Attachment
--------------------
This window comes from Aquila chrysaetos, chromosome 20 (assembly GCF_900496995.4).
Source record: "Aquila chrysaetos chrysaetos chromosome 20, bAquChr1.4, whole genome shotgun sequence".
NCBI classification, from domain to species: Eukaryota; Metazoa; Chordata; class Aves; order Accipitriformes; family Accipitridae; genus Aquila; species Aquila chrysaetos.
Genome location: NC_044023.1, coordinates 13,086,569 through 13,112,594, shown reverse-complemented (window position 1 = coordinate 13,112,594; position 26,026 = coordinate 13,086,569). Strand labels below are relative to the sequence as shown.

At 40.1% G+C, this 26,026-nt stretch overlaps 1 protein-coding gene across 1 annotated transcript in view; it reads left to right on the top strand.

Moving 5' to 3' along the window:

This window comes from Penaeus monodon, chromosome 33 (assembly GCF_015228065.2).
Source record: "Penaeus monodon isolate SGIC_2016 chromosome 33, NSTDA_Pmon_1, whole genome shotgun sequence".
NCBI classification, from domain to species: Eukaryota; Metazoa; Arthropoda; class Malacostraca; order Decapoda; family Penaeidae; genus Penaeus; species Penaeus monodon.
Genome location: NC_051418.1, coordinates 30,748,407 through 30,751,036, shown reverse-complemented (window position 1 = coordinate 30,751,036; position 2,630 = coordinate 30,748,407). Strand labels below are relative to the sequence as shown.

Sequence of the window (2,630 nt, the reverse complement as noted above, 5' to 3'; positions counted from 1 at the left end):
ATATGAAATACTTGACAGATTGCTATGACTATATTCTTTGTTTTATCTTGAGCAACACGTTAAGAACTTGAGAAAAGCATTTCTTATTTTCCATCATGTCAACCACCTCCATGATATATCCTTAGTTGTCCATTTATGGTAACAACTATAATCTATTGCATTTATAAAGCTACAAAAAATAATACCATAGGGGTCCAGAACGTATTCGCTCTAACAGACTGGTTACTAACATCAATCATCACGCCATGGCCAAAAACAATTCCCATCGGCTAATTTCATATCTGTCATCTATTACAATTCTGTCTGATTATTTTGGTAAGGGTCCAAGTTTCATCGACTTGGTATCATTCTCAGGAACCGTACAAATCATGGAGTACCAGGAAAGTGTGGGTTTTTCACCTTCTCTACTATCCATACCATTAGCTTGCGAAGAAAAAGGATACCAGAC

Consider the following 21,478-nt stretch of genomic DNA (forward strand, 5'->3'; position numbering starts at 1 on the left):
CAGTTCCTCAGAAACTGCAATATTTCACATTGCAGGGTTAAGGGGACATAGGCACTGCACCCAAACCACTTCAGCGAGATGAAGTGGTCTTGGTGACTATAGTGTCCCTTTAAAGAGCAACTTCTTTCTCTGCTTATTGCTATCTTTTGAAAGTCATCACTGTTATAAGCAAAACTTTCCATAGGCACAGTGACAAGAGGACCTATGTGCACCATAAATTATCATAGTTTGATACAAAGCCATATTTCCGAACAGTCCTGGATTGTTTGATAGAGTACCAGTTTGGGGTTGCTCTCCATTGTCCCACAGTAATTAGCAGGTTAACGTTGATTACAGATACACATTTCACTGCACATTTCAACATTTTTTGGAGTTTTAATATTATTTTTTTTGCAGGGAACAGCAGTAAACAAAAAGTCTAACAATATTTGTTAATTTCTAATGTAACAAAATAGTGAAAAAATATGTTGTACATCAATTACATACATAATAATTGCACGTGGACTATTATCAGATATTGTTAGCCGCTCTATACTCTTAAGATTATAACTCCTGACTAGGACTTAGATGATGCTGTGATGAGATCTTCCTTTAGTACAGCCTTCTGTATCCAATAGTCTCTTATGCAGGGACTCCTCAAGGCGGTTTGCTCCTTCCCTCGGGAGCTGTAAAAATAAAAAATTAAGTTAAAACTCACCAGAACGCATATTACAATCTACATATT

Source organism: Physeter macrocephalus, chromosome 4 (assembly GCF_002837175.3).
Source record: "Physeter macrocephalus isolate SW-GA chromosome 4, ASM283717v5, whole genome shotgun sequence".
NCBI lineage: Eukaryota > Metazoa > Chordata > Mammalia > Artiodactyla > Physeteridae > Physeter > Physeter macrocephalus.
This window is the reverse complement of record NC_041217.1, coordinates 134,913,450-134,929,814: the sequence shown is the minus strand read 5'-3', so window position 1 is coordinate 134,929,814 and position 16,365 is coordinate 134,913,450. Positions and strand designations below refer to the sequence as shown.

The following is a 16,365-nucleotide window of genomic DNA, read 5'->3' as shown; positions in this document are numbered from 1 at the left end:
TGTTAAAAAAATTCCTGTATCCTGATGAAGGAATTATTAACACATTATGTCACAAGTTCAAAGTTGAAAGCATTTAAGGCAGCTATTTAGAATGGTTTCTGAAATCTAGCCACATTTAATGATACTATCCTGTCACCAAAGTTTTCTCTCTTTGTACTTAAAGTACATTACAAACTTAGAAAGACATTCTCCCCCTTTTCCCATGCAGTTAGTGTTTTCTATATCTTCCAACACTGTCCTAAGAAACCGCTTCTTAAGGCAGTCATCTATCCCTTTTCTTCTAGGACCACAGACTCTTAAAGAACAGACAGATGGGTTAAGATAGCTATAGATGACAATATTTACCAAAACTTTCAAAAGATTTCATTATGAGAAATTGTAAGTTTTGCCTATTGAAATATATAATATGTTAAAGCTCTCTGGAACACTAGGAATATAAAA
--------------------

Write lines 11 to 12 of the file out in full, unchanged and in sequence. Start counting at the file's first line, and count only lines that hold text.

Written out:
Sequence of the window (2,630 nt, the reverse complement as noted above, 5' to 3'; positions counted from 1 at the left end):
ATATGAAATACTTGACAGATTGCTATGACTATATTCTTTGTTTTATCTTGAGCAACACGTTAAGAACTTGAGAAAAGCATTTCTTATTTTCCATCATGTCAACCACCTCCATGATATATCCTTAGTTGTCCATTTATGGTAACAACTATAATCTATTGCATTTATAAAGCTACAAAAAATAATACCATAGGGGTCCAGAACGTATTCGCTCTAACAGACTGGTTACTAACATCAATCATCACGCCATGGCCAAAAACAATTCCCATCGGCTAATTTCATATCTGTCATCTATTACAATTCTGTCTGATTATTTTGGTAAGGGTCCAAGTTTCATCGACTTGGTATCATTCTCAGGAACCGTACAAATCATGGAGTACCAGGAAAGTGTGGGTTTTTCACCTTCTCTACTATCCATACCATTAGCTTGCGAAGAAAAAGGATACCAGAC